Men, Lead Out In Prayer!

“I desire then that in every place the men should pray, lifting holy hands without anger or quarreling;” (1 Ti 2:8)

According to Paul, men are to put away petty differences and anger. Instead of fighting, they are to pray with one another. Paul gives this command to the men instead of the women because as one commentator says,

“As a general rule, men are more likely to agitate the church…they are critical and competitive. They tend to argue first and listen later. They would rather be right than be reconciled. They get angry when they don’t get their way. So the Bible reminds Christian men not to fight.”[1]

Competitive and Dominate

Men, you know this is true. Being competitive and dominate is what comes naturally. When we don’t win or come out on top, we are more likely to get angry and fight with one another. As Christian men, however, we aren’t supposed to fight and burst out in anger at one another. Instead, as Paul tells us, we are to be spiritual leaders, who lead out in prayer.

Freed by the Gospel

While being a spiritual leader who leads out in prayer might be difficult and unnatural, it’s possible because the gospel has changed us. It has freed us to love others more than ourselves, to forgive and let go, to lift others up and work alongside them.

What the Church and Country Needs

Honestly, prayer is what the church needs. It especially needs men who are willing to lead spiritually, and specifically, to lead in the area of prayer. Men, we can’t abdicate our responsibility any longer to the women in the church. We must lead as God has called us to lead.

I am sure other pastors in other times have said this but I am going to say it now in our time.

Men, if we want our country and community to change, if we want to see people come to Jesus, we have to be spiritual leaders who are leading out in prayer.

I am not just talking to Pastors, Deacons, and Sunday School teachers. I am talking to all men. All of us need to be spiritual leaders, who are leading out in prayer.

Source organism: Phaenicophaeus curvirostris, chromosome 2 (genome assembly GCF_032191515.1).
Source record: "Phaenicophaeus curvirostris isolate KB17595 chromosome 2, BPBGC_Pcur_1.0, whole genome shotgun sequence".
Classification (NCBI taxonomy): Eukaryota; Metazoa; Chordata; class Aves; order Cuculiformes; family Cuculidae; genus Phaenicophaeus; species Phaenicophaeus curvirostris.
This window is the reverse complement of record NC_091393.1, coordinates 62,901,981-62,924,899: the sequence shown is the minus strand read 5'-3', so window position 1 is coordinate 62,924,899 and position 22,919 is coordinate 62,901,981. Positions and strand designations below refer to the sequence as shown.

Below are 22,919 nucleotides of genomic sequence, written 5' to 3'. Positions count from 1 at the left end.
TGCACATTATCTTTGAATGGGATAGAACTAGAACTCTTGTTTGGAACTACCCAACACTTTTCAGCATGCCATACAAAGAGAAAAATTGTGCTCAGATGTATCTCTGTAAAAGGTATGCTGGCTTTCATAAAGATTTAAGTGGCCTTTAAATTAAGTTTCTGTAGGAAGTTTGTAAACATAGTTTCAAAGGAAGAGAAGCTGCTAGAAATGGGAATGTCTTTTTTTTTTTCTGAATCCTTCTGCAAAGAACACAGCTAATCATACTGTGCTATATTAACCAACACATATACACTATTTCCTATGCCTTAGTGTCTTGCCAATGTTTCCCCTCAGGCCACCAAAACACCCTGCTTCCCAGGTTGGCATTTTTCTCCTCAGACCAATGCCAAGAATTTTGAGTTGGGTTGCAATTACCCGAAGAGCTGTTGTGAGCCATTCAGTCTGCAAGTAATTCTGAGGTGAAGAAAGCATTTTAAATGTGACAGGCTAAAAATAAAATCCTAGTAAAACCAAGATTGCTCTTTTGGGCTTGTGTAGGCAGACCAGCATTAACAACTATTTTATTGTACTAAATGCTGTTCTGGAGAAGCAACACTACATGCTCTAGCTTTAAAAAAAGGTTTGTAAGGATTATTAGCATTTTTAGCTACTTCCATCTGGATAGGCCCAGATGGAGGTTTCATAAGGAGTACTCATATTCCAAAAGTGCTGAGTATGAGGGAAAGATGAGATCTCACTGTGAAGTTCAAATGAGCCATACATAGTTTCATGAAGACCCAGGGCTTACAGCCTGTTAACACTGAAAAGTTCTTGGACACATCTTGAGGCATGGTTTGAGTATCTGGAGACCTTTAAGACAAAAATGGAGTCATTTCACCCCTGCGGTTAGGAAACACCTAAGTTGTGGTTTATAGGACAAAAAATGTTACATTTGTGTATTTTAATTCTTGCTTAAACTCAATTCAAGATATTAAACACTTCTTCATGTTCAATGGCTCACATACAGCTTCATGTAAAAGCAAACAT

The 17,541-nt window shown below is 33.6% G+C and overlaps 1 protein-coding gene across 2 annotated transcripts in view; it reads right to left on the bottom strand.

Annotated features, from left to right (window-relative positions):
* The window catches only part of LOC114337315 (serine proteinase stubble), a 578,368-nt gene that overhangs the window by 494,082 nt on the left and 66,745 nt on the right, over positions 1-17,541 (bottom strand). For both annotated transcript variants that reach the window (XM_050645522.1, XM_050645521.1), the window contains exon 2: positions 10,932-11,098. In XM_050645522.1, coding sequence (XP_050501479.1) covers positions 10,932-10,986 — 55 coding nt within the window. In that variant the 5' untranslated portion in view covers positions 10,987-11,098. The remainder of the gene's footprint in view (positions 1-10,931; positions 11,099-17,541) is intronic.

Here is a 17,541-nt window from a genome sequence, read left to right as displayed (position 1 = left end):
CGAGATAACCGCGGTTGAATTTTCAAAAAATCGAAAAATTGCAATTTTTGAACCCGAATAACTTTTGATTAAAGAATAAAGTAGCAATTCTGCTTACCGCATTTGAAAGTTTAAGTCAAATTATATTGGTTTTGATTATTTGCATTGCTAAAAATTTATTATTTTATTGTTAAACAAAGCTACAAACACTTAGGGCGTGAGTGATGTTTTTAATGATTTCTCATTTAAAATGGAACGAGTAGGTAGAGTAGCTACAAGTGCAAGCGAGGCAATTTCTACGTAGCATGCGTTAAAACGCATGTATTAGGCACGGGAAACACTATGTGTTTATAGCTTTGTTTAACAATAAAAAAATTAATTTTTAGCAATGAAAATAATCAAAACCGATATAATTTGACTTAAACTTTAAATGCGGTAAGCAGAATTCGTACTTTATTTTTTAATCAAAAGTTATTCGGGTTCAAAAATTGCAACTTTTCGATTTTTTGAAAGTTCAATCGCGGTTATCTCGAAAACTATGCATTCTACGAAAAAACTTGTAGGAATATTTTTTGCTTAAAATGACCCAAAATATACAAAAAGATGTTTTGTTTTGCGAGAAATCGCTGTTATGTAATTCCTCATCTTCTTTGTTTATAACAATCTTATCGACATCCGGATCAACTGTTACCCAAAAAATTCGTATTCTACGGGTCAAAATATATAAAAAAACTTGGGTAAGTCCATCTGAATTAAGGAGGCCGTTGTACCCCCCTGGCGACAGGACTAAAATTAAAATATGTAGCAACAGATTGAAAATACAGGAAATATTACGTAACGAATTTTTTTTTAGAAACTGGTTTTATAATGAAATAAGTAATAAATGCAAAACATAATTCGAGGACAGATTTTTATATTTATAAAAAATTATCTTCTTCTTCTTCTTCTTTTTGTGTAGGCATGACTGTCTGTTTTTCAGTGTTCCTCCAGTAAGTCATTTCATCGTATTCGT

Challenge

With that in mind, then, let me issue a challenge to the men in the church. The next time you are with a group of men, your family, or your church family and the conversation turns to a discussion about what needs to change in this country, instead of joining into that discussion, I want you to stop and lead them in prayer. I want you to do that because just talking about what needs to change isn’t going to change anything, but you praying with others will.

Jeremiah Lanphier

If you aren’t convinced, consider the story of Jeremiah Lanphier. He lived in New York City in the 1850’s. New York City wasn’t much different then than it is today. It was a place full of sin. Corruption, gambling, greed, atheism, and apathy toward God ran rampant.

Instead of continuing to complain, Lanphier decided to do something. Believing in the power of prayer, he put an ad in the newspaper calling for a weekly prayer meeting. The first meeting began with six men praying that the Lord would do a work in their city and the world. As they continued to meet, something amazing happened. Within six months, over 10,000 people were gathering daily, instead of weekly, to pray over the lunch hour for their city and the country. Their prayers lit a fire of mass revival [2].

It all started with on man’s burden and an ad calling others to join him in prayer. You see, prayer is powerful. It changes things. So men, let’s be the spiritual leaders God has called us to be and lead out in prayer. The gospel has freed us to do that, so let’s do it.

Questions for Reflection

  1. Do you realize the gospel frees you to be a spiritual leader?